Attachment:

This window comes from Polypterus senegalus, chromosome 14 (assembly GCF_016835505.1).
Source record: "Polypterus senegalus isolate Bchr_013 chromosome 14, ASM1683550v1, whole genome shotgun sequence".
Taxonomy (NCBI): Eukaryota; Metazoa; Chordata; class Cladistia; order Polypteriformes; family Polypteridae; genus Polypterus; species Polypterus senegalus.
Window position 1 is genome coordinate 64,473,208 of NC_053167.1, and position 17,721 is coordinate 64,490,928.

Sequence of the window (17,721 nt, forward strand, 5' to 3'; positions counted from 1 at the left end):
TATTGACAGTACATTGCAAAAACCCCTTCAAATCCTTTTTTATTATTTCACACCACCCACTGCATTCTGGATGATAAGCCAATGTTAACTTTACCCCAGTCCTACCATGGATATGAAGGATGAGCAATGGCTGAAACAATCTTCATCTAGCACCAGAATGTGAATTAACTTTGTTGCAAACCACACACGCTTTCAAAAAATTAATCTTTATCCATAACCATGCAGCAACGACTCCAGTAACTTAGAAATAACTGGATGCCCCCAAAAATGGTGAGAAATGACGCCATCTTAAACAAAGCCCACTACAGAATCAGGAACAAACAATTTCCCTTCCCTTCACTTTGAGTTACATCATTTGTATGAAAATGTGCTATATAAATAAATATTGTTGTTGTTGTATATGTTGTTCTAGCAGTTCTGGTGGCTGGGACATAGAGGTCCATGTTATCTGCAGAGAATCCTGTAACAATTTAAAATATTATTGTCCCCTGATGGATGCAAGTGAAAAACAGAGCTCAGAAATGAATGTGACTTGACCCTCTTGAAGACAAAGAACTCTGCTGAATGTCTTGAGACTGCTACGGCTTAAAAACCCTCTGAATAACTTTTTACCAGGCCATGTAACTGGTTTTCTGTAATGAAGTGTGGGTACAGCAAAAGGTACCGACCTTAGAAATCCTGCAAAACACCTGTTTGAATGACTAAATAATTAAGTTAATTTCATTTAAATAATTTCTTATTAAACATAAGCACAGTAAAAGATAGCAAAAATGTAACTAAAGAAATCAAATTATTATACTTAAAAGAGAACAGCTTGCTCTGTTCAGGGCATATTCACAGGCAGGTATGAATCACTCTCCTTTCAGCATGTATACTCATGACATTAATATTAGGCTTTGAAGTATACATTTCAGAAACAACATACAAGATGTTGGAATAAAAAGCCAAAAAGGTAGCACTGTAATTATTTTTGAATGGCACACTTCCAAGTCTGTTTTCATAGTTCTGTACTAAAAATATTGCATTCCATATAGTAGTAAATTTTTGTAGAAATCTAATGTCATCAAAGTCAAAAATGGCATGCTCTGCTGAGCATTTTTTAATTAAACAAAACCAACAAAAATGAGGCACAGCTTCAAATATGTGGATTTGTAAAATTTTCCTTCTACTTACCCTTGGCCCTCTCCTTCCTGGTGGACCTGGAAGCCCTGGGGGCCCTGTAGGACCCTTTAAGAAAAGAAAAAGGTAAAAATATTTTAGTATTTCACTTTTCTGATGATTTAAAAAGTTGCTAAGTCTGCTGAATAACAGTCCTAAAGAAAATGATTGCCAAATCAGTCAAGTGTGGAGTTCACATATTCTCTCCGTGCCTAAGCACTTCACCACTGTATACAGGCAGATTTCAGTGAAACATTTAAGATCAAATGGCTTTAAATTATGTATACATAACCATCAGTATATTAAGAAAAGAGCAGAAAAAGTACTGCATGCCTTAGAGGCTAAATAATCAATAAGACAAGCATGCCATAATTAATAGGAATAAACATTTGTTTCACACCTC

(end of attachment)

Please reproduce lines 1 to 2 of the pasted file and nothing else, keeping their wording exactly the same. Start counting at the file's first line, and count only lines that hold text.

This window comes from Polypterus senegalus, chromosome 14 (assembly GCF_016835505.1).
Source record: "Polypterus senegalus isolate Bchr_013 chromosome 14, ASM1683550v1, whole genome shotgun sequence".